Microsoft this week sounded the alarm on a North Korean threat actor using the H0lyGh0st ransomware in attacks targeting small and midsize businesses worldwide.
The hackers, who call themselves H0lyGh0st and are tracked by Microsoft as DEV-0530, have been using ransomware since at least June 2021, and have successfully compromised numerous organizations since September 2021.
Similar to other ransomware gangs out there, the group engages in double extortion, threatening to release sensitive information stolen from victims unless a ransom is paid.
DEV-0530 appears connected to the North Korea-linked advanced persistent threat (APT) actor DarkSeoul (also known as Plutonium and Andariel), based on email communication and on DEV-0530’s use of tools exclusive to DarkSeoul, the Microsoft Threat Intelligence Center (MSTIC) explains.
DEV-0530 is a financially-motivated adversary that primarily uses ransomware to achieve its goals. The group attempts to legitimize its actions by claiming to help victims improve their security posture.
However, the threat actor also threatens to make victim data public on social media unless a ransom is paid. On their Tor website, the miscreants offer a contact form so that victims can get in touch with them.
According to Microsoft, the activities of DEV-0530 partially overlap with those of DarkSeoul, an APT famous for wreaking havoc in South Korea in 2013, and which was also observed targeting organizations in Europe and the United States.
“MSTIC has observed known DEV-0530 email accounts communicating with known PLUTONIUM attacker accounts. MSTIC has also observed both groups operating from the same infrastructure set, and even using custom malware controllers with similar names,” Microsoft says.
The tech giant also noticed that the threat actor’s activities are consistent with the UTC+9 time zone used in North Korea, but say that, despite similarities, DEV-0530 is a distinct group from DarkSeoul.
Microsoft says that North Korean threat actors’ use of ransomware might be sanctioned by the country’s government, to offset economic setbacks caused by the COVID-19 lockdown. However, it is equally possible that the adversary is using ransomware for personal gain, which could explain an “often-random selection of victims.”
The H0lyGh0st ransomware is formed of two malware families, namely SiennaPurple (a BLTC_C variant written in C++) and SiennaBlue (HolyRS, HolyLock, and BLTC, all written in Go), both of which have been used in DEV-0530 attacks targeting Windows systems.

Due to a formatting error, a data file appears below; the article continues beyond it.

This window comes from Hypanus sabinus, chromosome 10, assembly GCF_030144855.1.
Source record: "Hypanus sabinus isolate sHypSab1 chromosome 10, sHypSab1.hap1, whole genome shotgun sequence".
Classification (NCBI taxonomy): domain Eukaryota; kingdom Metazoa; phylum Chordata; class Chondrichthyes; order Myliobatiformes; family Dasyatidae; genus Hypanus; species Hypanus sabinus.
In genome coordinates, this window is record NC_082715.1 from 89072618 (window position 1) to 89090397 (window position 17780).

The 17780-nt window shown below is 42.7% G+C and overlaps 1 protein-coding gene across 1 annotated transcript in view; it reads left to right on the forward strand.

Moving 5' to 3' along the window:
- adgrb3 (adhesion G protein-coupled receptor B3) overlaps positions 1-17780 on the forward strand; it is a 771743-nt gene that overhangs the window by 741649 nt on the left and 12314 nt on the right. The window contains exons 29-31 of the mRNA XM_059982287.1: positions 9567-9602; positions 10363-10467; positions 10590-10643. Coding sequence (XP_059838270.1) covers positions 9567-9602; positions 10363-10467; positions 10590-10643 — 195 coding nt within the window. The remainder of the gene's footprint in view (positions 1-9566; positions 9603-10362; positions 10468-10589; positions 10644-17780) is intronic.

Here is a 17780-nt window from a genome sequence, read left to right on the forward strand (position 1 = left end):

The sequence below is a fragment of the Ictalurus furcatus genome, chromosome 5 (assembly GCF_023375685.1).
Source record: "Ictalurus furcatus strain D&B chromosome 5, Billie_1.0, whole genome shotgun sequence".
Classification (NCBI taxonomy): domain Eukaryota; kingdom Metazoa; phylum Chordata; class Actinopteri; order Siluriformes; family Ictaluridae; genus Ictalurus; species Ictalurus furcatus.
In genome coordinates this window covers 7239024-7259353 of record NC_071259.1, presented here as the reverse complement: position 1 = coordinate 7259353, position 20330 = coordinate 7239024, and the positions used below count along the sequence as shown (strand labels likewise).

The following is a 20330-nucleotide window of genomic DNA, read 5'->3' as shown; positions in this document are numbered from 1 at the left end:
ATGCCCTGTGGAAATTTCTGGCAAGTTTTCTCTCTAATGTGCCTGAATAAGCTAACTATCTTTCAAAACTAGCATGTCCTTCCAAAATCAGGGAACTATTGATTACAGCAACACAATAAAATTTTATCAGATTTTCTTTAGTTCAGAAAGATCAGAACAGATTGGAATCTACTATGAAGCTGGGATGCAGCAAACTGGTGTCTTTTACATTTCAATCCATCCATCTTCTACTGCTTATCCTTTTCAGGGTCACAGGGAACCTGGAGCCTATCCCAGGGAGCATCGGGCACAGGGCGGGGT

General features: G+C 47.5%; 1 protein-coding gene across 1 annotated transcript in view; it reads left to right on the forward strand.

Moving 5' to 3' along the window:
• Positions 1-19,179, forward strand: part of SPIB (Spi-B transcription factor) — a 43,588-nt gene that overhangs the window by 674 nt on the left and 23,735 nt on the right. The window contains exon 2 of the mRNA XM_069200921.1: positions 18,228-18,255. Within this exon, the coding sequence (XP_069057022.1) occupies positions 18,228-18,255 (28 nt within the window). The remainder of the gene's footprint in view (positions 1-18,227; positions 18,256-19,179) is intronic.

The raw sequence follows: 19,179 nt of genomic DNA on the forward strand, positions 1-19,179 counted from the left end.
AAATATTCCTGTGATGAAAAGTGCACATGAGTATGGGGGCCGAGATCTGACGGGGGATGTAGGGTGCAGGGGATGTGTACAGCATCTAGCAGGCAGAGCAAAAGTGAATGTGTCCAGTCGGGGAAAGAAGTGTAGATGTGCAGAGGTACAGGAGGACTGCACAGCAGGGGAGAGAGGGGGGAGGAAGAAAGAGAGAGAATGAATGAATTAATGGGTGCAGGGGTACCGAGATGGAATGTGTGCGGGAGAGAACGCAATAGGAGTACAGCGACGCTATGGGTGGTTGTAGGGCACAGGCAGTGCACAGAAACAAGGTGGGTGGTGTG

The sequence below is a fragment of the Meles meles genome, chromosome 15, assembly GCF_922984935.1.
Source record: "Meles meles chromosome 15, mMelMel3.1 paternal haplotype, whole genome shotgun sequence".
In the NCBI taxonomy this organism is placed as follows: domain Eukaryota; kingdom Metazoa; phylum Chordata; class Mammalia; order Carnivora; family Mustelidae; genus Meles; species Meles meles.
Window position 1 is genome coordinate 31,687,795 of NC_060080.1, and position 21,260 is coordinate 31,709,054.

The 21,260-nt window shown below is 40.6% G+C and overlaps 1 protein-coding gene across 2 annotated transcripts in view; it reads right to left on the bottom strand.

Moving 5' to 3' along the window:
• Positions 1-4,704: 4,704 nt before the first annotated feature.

In June 2021, the threat actor was seen using the SiennaPurple family, which needs to be executed with administrative privileges on the target system. Between October 2021 and May 2022, the adversary used the Go-coded SiennaBlue ransomware variants. Since April 2022, DEV-0530 has been using the BTLC ransomware variant.
According to the tech giant, in November 2021 DEV-0530 successfully compromised several small-to-midsized businesses in the manufacturing, finance, education, and event and meeting planning sectors in multiple countries. Likely opportunistic, the attacks exploited vulnerabilities such as CVE-2022-26352 on public-facing web assets for initial access.
Following successful compromise, the attackers would exfiltrate “a full copy of the victims’ files” and then move to encrypt the contents on the system, appending the .h0lyenc extension to impacted files. In addition to dropping a ransom note, the attackers emailed the victim to inform them that their data was stolen and encrypted by H0lyGh0st.
“Based on our investigation, the attackers frequently asked victims for anywhere from 1.2 to 5 Bitcoins. However, the attackers were usually willing to negotiate and, in some cases, lowered the price to less than one-third of the initial asking price. As of early July 2022, a review of the attackers’ wallet transactions shows that they have not successfully extorted ransom payments from their victims,” Microsoft notes.
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